After nearly a year's delay, Amazon Go is finally opening to the public on Monday morning.
Amazon's first automated grocery store promises "no lines, no checkouts, no registers" — and it could be a game-changer for the grocery and retail industry.
It'll test whether the technology can deliver after reports that the automated check-out technology wasn't working as planned early in 2017. It will raise questions of job creation and destruction by the e-commerce giant, and it'll test whether consumers will warm to an omnichannel, technologically advanced retail experience.
The single 1,800 square foot located in the middle of Amazon's Seattle campus was first unveiled in late 2016, and was supposed to open to the public in early 2017, according to the website.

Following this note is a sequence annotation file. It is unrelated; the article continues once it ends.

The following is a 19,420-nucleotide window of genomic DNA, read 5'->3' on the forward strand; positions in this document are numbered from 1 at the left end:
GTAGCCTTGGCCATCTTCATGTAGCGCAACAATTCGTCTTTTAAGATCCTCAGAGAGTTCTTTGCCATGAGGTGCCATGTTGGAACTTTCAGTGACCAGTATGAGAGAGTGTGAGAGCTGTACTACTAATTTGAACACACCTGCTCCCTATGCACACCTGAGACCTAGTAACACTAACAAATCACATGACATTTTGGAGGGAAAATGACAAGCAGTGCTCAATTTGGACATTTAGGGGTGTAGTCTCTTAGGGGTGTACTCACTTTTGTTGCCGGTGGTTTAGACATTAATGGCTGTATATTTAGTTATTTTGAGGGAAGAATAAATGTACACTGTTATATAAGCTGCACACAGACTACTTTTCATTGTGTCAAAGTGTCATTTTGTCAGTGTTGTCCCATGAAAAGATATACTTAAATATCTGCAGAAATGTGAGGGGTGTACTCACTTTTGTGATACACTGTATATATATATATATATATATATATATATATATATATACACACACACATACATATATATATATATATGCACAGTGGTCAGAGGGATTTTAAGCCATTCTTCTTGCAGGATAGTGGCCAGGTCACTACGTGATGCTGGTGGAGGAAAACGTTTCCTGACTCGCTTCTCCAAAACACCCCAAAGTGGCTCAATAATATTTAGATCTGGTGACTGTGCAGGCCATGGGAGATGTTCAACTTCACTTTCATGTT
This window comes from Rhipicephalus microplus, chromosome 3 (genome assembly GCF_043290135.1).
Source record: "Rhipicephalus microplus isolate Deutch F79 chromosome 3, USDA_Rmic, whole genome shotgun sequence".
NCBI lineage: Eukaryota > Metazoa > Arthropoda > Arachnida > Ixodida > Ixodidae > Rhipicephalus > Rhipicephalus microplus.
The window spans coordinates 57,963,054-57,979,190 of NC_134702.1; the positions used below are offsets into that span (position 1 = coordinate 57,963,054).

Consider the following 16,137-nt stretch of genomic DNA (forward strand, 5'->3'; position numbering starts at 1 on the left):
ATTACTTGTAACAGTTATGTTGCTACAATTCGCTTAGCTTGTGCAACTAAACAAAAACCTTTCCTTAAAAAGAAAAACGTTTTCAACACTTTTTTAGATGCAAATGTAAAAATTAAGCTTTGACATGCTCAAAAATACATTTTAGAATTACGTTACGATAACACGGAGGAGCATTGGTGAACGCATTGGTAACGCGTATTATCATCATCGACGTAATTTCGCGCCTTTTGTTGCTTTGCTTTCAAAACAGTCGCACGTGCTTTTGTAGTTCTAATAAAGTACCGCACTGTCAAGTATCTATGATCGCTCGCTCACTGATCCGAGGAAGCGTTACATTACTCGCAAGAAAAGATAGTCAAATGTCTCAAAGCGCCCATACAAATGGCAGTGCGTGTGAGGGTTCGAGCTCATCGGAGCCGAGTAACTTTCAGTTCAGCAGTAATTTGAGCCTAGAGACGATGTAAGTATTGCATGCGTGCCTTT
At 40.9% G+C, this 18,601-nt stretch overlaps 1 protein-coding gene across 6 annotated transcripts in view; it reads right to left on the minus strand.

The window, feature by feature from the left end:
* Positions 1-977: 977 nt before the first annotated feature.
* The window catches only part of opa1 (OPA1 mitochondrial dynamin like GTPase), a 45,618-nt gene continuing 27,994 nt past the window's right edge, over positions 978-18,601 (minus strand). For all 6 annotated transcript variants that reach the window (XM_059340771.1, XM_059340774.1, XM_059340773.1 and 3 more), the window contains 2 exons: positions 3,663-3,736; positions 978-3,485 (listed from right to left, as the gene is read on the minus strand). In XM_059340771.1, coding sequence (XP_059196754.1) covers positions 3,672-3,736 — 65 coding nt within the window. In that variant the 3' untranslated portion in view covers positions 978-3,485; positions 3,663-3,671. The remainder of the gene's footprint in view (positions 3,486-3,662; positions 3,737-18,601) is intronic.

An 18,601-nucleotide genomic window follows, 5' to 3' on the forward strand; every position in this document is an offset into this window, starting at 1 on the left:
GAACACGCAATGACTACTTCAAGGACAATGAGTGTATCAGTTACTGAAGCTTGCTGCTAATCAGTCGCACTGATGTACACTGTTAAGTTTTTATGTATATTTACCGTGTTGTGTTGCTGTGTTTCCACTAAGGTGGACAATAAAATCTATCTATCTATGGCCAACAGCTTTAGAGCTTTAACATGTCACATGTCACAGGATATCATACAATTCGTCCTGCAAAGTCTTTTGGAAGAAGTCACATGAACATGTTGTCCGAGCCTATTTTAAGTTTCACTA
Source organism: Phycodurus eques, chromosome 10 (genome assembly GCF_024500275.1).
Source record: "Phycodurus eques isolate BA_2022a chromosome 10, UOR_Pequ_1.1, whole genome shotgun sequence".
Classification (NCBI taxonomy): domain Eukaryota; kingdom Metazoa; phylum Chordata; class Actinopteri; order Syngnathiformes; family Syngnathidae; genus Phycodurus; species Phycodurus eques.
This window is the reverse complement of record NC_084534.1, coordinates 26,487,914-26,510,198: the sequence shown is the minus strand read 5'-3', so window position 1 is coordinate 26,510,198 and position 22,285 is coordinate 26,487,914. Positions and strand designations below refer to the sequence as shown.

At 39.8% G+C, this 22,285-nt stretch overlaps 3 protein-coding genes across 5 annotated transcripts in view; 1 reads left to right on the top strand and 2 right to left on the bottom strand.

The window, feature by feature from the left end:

Yet until now, it has remained in beta mode for Amazon employees only, reportedly due to the very thing that makes it so interesting: Technology that eliminates the cashier.
Amazon calls it "Just Walk Out" technology and it uses computer vision, deep learning algorithms and sensor fusion — many of the same advances being used to develop autonomous driving.